School and the University of Oxford. He was admitted to the bar in 1890
  but soon abandoned law for writing. Galsworthy wrote his early works under
  the pen name John Sinjohn. His fiction is concerned principally with
  English upper middle-class life; his dramas frequently find their themes
  in this stratum of society, but also often deal, sympathetically, with the
  economically and socially oppressed and with questions of social justice.
  Most of his novels deal with the history, from Victorian times through the
  first quarter of the 20th century, of an upper middle-class English
  family, the Forsytes. The principal member of the family is Soames
  Forsyte, who exemplifies the drive of his class for the accumulation of
  material wealth, a drive that often conflicts with human values. The
  Forsyte series includes The Man of Property (1906), the novelette Indian
  Summer of a Forsyte (pub. in the collection Five Tales,1918), In Chancery
  (1920), Awakening  (1920), and To Let (1921). These five titles were
  published as The Forsyte Saga (1922). The Forsyte story was continued by
  Galsworthy in The White Monkey (1924), The Silver Spoon (1926), and Swan
  Song (1928), which were published together under the title A Modern Comedy
  (1929). These were followed in turn by Maid in Waiting (1931), Flowering
  Wilderness (1932), and Over the River (1933), published together
  posthumously as End of the Chapter (1934). Among the plays by Galsworthy
  are Strife (1909), Justice  (1910), The Pigeon (1912), Old English (1924),
  and The Roof (1929). Galsworthy was awarded the 1932 Nobel Prize in

The Recipient  of the Nobel Prize for physics

  Landau, Lev Davidovich (1908-68), Soviet theoretical physicist and Nobel
  laureate, noted chiefly for his pioneer work in low-temperature physics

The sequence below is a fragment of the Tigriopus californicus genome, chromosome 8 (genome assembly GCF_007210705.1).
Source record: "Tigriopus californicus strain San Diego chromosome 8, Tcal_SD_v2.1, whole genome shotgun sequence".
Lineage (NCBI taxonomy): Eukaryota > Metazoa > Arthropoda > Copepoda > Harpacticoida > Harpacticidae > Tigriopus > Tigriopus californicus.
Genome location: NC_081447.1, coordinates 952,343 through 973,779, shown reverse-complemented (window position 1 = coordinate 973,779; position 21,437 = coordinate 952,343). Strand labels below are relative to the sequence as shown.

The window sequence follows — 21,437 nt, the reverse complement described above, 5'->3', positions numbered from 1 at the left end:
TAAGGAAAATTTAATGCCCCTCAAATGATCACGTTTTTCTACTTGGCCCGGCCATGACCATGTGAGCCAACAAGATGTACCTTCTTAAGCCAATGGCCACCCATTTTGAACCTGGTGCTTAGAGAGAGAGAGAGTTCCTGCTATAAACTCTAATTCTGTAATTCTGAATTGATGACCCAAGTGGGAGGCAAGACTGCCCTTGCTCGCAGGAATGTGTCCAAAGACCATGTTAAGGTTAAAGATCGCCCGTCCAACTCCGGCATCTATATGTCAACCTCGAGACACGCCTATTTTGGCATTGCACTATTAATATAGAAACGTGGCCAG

(cryogenics). He was born in Baku, and educated at the universities of
  Baku and Leningrad. In 1937  Landau became professor of theoretical
  physics at the S. I. Vavilov Institute of Physical Problems in Moscow. His
  development of the mathematical theories that explain how superfluid
  helium behaves at temperatures near absolute zero earned him the 1962
  Nobel Prize in physics. His writings on a wide variety of subjects
  relating to physical phenomena include some 100 papers and many books,
  among which is the widely known nine-volume Course of Theoretical Physics,
  published in 1943  with Y. M. Lifshitz. In January 1962, he was gravely
  injured in an automobile accident; he was several times considered near
  death and suffered a severe impairment of memory. By the time of his death
  he had been able to make only a partial recovery.

The recipient  of the Nobel Prize for peace

  Dalai Lama, spiritual leader of Tibetan Buddhism and formerly the ruler of
  Tibet. The Dalai Lama is believed to be a reincarnation of the Buddha.
  When he dies, his soul is thought to enter the body of a newborn boy, who,
  after being identified by traditional tests, becomes the new Dalai Lama.

   The first to bear the title of Dalai Lama was Sonam Gyatso, grand lama of
  the Drepung monastery and leader of the Gelugpa (Yellow Hat) sect, who
  received it in 1578 from the Mongol chief Altan Khan; it was then applied
  retroactively to the previous leaders of the sect. In 1642 another Mongol
  chief, Gushri Khan, installed the fifth Dalai Lama as Tibet's spiritual
  and temporal ruler. His successors governed Tibetfirst as tributaries of
  the Mongols, but from 1720 to 1911 as vassals of the emperor of China.

   When the Chinese Communists occupied Tibet in 1950, they came into
  increasing conflict with Tenzin Gyatso, the 14th Dalai Lama. He left the
  country after an unsuccessful rebellion in 1959 and thereafter lived in
  India. He received the Nobel Peace Prize in 1989 for leading the
  nonviolent opposition to continued Chinese rule in Tibet. In 1995 the
  Dalai Lama came into conflict with Chinese authorities over the
  identification of a new Panchen Lama (the second most senior Tibetan
  religious authority). In 1996 he published Violence and Compassion, in
  which he and French screenwriter Jean-Claude Carrire consider topics of
  political and spiritual interest.